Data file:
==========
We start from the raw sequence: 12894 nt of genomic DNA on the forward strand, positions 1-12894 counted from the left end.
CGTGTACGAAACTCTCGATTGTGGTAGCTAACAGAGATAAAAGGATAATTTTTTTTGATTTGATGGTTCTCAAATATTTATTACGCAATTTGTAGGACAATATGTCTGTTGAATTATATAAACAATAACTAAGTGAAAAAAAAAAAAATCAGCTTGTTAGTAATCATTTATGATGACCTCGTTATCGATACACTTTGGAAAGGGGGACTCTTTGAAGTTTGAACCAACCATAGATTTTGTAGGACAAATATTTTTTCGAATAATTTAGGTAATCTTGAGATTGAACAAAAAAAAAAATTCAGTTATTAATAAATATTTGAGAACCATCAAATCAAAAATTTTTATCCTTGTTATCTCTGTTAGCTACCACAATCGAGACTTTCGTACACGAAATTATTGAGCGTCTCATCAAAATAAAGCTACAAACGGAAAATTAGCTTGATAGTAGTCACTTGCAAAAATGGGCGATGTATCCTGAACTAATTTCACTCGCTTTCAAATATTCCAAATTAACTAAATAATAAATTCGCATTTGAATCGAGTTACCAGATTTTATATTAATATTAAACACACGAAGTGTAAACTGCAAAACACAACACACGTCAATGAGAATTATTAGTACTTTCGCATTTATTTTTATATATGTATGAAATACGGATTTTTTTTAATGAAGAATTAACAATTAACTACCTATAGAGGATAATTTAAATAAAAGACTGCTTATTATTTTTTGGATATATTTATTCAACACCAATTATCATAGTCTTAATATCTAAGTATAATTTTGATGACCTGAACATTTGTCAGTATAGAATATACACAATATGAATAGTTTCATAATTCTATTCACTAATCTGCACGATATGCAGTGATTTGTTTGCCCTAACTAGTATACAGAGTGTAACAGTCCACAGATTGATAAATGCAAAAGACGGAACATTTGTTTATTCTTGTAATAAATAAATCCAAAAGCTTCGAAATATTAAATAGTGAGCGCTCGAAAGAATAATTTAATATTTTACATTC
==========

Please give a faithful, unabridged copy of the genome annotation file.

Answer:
We start from the raw sequence: 12894 nt of genomic DNA on the forward strand, positions 1-12894 counted from the left end.
CGTGTACGAAACTCTCGATTGTGGTAGCTAACAGAGATAAAAGGATAATTTTTTTTGATTTGATGGTTCTCAAATATTTATTACGCAATTTGTAGGACAATATGTCTGTTGAATTATATAAACAATAACTAAGTGAAAAAAAAAAAAATCAGCTTGTTAGTAATCATTTATGATGACCTCGTTATCGATACACTTTGGAAAGGGGGACTCTTTGAAGTTTGAACCAACCATAGATTTTGTAGGACAAATATTTTTTCGAATAATTTAGGTAATCTTGAGATTGAACAAAAAAAAAAATTCAGTTATTAATAAATATTTGAGAACCATCAAATCAAAAATTTTTATCCTTGTTATCTCTGTTAGCTACCACAATCGAGACTTTCGTACACGAAATTATTGAGCGTCTCATCAAAATAAAGCTACAAACGGAAAATTAGCTTGATAGTAGTCACTTGCAAAAATGGGCGATGTATCCTGAACTAATTTCACTCGCTTTCAAATATTCCAAATTAACTAAATAATAAATTCGCATTTGAATCGAGTTACCAGATTTTATATTAATATTAAACACACGAAGTGTAAACTGCAAAACACAACACACGTCAATGAGAATTATTAGTACTTTCGCATTTATTTTTATATATGTATGAAATACGGATTTTTTTTAATGAAGAATTAACAATTAACTACCTATAGAGGATAATTTAAATAAAAGACTGCTTATTATTTTTTGGATATATTTATTCAACACCAATTATCATAGTCTTAATATCTAAGTATAATTTTGATGACCTGAACATTTGTCAGTATAGAATATACACAATATGAATAGTTTCATAATTCTATTCACTAATCTGCACGATATGCAGTGATTTGTTTGCCCTAACTAGTATACAGAGTGTAACAGTCCACAGATTGATAAATGCAAAAGACGGAACATTTGTTTATTCTTGTAATAAATAAATCCAAAAGCTTCGAAATATTAAATAGTGAGCGCTCGAAAGAATAATTTAATATTTTACATTC